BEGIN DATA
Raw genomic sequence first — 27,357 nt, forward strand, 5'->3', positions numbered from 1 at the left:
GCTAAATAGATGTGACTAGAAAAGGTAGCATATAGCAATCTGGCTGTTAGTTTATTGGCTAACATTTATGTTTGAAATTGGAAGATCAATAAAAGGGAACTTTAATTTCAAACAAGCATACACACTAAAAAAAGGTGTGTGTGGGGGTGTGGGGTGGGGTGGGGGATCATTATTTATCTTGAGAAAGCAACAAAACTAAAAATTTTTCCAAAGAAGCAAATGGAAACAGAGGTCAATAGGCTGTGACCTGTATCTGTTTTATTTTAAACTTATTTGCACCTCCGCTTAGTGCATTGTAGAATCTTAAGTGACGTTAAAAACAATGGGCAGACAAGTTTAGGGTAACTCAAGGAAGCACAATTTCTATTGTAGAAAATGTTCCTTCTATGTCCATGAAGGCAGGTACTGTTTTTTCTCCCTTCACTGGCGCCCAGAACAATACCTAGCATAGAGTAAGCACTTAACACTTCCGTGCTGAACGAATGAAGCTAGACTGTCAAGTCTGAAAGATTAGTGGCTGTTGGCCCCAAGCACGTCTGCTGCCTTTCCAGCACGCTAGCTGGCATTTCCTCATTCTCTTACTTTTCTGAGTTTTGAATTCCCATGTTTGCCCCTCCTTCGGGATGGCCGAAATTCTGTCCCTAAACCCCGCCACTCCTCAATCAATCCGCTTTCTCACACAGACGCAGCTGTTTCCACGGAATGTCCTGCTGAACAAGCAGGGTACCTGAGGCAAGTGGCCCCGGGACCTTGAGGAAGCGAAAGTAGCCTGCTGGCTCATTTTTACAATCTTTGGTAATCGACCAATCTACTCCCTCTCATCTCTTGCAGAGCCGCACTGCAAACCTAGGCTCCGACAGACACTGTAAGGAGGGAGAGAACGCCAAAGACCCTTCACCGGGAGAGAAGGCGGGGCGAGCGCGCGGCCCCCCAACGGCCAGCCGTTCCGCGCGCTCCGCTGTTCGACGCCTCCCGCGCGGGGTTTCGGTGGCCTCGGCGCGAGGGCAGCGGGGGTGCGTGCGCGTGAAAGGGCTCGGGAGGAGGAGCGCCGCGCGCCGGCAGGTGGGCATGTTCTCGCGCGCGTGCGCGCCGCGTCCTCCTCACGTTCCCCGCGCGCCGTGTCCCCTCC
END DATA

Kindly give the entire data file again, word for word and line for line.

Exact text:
Raw genomic sequence first — 27,357 nt, forward strand, 5'->3', positions numbered from 1 at the left:
GCTAAATAGATGTGACTAGAAAAGGTAGCATATAGCAATCTGGCTGTTAGTTTATTGGCTAACATTTATGTTTGAAATTGGAAGATCAATAAAAGGGAACTTTAATTTCAAACAAGCATACACACTAAAAAAAGGTGTGTGTGGGGGTGTGGGGTGGGGTGGGGGATCATTATTTATCTTGAGAAAGCAACAAAACTAAAAATTTTTCCAAAGAAGCAAATGGAAACAGAGGTCAATAGGCTGTGACCTGTATCTGTTTTATTTTAAACTTATTTGCACCTCCGCTTAGTGCATTGTAGAATCTTAAGTGACGTTAAAAACAATGGGCAGACAAGTTTAGGGTAACTCAAGGAAGCACAATTTCTATTGTAGAAAATGTTCCTTCTATGTCCATGAAGGCAGGTACTGTTTTTTCTCCCTTCACTGGCGCCCAGAACAATACCTAGCATAGAGTAAGCACTTAACACTTCCGTGCTGAACGAATGAAGCTAGACTGTCAAGTCTGAAAGATTAGTGGCTGTTGGCCCCAAGCACGTCTGCTGCCTTTCCAGCACGCTAGCTGGCATTTCCTCATTCTCTTACTTTTCTGAGTTTTGAATTCCCATGTTTGCCCCTCCTTCGGGATGGCCGAAATTCTGTCCCTAAACCCCGCCACTCCTCAATCAATCCGCTTTCTCACACAGACGCAGCTGTTTCCACGGAATGTCCTGCTGAACAAGCAGGGTACCTGAGGCAAGTGGCCCCGGGACCTTGAGGAAGCGAAAGTAGCCTGCTGGCTCATTTTTACAATCTTTGGTAATCGACCAATCTACTCCCTCTCATCTCTTGCAGAGCCGCACTGCAAACCTAGGCTCCGACAGACACTGTAAGGAGGGAGAGAACGCCAAAGACCCTTCACCGGGAGAGAAGGCGGGGCGAGCGCGCGGCCCCCCAACGGCCAGCCGTTCCGCGCGCTCCGCTGTTCGACGCCTCCCGCGCGGGGTTTCGGTGGCCTCGGCGCGAGGGCAGCGGGGGTGCGTGCGCGTGAAAGGGCTCGGGAGGAGGAGCGCCGCGCGCCGGCAGGTGGGCATGTTCTCGCGCGCGTGCGCGCCGCGTCCTCCTCACGTTCCCCGCGCGCCGTGTCCCCTCC